The design of sports balls has evolved from that of objects which were made from available natural materials into ones which are designed and precision engineered in synthetic materials to exacting standards and which, in many cases, outperform their natural counterparts. Balls used in competition have to conform to strict rules concerning size, weight and material and competitors need to know that the ball they are using will behave with reliable predictability. They need to be sure that when it is hit, thrown, bounced or kicked that it will not deviate from its expected path, or that when it is caught, they will be able to grip it with confidence. Consequently balls have been designed and materials developed to enable the sportsman or woman to train and compete to the high standards required of an Olympic athlete.
Interestingly, the material from which table tennis balls (1) were first made around 1901 has never been bettered. Cellulose nitrate remains the best material for the job providing just the right amount of speed and bounce. The Kookaburra hockey ball (2) has an impact resistant polyurethane outer cover with a unique dimple configuration to improve transfer of speed across the pitch. Hockey balls from this maker have been used in the Olympic Games since 1956.
The raised hexagonal shaped designs on the surface of the Molten FLISTATEC® V5M500 volleyball (3) enhance flight stability and a combination of soft microfibre and secure nylon wound layers improve grip thus increasing accuracy in overhand passing. Grip is the primary consideration for handball design. A fast paced game, handball requires one handed operation and the soft polyurethane surface of the Macron Seven handball (4) offers excellent grip.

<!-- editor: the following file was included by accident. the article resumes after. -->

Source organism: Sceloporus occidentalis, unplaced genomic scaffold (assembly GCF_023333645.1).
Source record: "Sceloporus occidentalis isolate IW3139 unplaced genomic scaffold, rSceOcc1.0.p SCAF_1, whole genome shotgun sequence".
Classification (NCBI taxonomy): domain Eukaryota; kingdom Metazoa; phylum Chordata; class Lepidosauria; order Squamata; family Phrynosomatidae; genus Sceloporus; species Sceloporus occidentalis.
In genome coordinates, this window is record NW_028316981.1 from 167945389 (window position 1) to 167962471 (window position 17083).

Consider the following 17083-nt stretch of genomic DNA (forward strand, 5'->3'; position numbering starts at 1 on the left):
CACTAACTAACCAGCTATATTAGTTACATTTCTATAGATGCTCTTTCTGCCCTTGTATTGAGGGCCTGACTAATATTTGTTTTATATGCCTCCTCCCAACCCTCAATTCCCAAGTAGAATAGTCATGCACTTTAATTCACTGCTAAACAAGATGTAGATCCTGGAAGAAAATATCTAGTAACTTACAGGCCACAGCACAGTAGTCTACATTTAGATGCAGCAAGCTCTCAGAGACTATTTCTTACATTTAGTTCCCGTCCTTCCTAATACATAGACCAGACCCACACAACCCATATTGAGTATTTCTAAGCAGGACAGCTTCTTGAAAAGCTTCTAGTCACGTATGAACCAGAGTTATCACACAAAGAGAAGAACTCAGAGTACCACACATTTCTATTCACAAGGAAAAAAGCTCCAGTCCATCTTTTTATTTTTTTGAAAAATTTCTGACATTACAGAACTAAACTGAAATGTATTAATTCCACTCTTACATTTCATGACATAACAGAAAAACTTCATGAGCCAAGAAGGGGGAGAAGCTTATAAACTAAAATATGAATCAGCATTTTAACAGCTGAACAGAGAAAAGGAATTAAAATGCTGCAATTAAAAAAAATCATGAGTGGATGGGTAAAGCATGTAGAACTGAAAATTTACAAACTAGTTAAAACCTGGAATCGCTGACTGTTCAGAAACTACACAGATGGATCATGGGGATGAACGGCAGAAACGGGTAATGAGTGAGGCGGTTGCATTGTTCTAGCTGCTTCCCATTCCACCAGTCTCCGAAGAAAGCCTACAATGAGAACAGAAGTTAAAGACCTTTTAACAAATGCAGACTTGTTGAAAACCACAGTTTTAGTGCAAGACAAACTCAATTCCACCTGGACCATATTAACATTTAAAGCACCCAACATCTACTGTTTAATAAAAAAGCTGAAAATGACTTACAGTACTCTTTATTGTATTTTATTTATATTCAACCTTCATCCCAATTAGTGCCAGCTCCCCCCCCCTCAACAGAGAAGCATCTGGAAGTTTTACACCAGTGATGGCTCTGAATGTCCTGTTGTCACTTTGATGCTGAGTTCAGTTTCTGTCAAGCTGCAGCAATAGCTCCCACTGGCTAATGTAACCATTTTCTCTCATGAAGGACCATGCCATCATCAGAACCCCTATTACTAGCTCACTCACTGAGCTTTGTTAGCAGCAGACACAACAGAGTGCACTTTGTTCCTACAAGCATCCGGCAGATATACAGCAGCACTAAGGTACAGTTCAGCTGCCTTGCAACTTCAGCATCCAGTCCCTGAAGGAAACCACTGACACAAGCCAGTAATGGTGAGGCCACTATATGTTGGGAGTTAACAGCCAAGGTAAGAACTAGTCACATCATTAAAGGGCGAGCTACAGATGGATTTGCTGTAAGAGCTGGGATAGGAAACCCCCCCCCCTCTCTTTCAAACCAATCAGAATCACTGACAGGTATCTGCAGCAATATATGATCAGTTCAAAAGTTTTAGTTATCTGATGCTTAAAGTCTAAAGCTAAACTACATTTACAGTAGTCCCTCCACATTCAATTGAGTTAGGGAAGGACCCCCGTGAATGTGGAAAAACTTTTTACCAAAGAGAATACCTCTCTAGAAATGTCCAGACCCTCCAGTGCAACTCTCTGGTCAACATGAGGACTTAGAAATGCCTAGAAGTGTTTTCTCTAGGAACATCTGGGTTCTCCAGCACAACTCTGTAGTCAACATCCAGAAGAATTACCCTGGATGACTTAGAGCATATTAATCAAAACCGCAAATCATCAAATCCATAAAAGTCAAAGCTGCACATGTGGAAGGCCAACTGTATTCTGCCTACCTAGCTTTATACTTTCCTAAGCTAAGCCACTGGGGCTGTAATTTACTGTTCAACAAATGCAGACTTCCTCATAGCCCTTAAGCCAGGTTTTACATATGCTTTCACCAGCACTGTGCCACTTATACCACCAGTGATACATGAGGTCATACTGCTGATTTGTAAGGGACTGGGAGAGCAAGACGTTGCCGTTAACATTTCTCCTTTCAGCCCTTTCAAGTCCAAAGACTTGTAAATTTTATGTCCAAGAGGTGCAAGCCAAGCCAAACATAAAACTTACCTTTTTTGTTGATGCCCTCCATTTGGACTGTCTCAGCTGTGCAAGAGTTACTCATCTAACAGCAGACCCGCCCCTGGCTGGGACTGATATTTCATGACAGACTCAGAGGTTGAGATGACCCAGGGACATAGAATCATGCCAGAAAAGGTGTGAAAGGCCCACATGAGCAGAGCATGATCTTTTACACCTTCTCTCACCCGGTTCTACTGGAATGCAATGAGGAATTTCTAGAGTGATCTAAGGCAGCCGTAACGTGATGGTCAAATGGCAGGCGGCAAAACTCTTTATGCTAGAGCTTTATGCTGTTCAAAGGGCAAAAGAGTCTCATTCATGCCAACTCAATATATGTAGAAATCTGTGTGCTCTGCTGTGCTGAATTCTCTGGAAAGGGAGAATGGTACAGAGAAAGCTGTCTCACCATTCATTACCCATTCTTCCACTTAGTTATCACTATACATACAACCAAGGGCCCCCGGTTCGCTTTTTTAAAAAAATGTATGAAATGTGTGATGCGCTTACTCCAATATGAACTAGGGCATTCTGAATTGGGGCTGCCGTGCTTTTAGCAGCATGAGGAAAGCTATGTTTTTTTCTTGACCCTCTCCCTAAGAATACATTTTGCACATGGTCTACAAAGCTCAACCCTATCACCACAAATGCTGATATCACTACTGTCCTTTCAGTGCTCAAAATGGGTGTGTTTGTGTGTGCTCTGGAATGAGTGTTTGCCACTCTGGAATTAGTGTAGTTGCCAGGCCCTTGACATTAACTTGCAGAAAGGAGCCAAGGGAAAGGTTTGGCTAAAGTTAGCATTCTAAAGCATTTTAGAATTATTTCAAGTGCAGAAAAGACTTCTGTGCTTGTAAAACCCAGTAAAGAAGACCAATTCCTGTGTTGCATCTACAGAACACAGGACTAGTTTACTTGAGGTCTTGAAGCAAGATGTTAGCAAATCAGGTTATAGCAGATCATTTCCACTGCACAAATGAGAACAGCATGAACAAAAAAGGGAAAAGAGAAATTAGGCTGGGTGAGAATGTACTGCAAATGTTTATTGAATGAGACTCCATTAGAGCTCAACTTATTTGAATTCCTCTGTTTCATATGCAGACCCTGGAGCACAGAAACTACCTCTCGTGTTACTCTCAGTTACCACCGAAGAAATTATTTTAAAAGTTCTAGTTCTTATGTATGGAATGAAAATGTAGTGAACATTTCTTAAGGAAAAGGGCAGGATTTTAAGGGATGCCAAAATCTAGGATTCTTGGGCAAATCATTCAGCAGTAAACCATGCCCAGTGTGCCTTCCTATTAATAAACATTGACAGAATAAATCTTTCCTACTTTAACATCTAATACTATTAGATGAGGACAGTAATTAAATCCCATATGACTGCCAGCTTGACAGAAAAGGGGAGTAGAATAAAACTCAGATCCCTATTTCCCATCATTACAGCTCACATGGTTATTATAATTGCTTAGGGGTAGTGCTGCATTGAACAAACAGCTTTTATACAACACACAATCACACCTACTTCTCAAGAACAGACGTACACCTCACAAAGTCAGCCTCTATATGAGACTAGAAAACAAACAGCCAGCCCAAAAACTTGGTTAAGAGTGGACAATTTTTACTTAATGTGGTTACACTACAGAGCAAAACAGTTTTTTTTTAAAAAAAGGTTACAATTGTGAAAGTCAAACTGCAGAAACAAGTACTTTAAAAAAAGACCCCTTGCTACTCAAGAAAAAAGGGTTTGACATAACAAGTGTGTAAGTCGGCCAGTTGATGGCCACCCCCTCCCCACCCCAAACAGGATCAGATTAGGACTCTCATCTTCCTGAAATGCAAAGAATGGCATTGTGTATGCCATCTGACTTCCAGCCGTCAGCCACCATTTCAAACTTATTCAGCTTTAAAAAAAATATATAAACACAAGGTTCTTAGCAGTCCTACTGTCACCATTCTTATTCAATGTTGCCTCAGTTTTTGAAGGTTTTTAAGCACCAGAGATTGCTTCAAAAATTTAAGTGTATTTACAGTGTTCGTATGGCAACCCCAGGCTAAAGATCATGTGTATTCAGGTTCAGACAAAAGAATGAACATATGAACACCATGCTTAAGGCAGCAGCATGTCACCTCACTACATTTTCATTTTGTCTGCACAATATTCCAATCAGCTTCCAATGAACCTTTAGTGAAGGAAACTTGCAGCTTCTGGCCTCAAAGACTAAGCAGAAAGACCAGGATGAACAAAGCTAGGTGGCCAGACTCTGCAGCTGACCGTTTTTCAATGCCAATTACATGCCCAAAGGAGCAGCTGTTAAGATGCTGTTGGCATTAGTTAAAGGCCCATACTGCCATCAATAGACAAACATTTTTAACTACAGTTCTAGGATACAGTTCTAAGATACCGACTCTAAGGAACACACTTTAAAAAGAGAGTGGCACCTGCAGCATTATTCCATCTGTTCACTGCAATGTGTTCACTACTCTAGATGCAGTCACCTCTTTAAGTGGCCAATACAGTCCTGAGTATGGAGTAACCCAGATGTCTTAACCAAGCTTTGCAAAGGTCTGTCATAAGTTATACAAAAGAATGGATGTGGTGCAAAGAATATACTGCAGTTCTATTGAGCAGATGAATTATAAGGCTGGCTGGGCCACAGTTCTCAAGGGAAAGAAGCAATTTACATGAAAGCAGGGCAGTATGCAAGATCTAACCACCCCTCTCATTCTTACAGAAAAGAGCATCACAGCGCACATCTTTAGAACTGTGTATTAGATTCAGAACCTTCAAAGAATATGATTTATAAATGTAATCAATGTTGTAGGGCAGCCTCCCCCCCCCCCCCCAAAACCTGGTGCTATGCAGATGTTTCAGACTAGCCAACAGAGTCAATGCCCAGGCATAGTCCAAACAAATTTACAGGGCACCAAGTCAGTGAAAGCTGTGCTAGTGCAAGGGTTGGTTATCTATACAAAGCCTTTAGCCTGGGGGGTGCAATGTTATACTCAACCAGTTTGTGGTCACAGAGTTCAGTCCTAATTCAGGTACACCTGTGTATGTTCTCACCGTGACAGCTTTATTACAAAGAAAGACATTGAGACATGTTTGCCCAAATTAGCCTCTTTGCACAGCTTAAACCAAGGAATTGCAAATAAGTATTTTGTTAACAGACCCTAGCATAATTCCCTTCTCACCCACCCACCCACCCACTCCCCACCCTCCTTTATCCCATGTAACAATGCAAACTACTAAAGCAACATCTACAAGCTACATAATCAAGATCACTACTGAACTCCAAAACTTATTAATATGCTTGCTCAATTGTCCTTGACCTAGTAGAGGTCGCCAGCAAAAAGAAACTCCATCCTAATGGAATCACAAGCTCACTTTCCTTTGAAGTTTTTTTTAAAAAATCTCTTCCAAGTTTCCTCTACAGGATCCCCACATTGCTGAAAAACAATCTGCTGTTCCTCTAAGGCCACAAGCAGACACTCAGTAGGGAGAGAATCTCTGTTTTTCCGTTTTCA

The Pastorelli gym ball (5) used in the graceful discipline of rhythmic gymnastics is made from an extra soft PVC which in this instance mimics the elasticity of natural rubber. The synthetic rubber provides improved grip and bounce and helps the ball to maintain shape whilst in flight.
The ball used for the Paralympic sport of goalball (6) has differing requirements. It comprises a strong, rigid vulcanised rubber ball containing a metal bell so that it can be located when in play. A textured surface improves grip. The sport for visually impaired players has been played at every Paralympic games since its introduction in 1976. The game of boccia became a Paralympic sport in 1984. It is played by athletes with disabilities affecting motor skills and is similar to boule and petanque. It has no Olympic counterpart. The balls (7), made from durable, soft, hand sewn polyurethane synthetic leather panels are filled with plastic granules.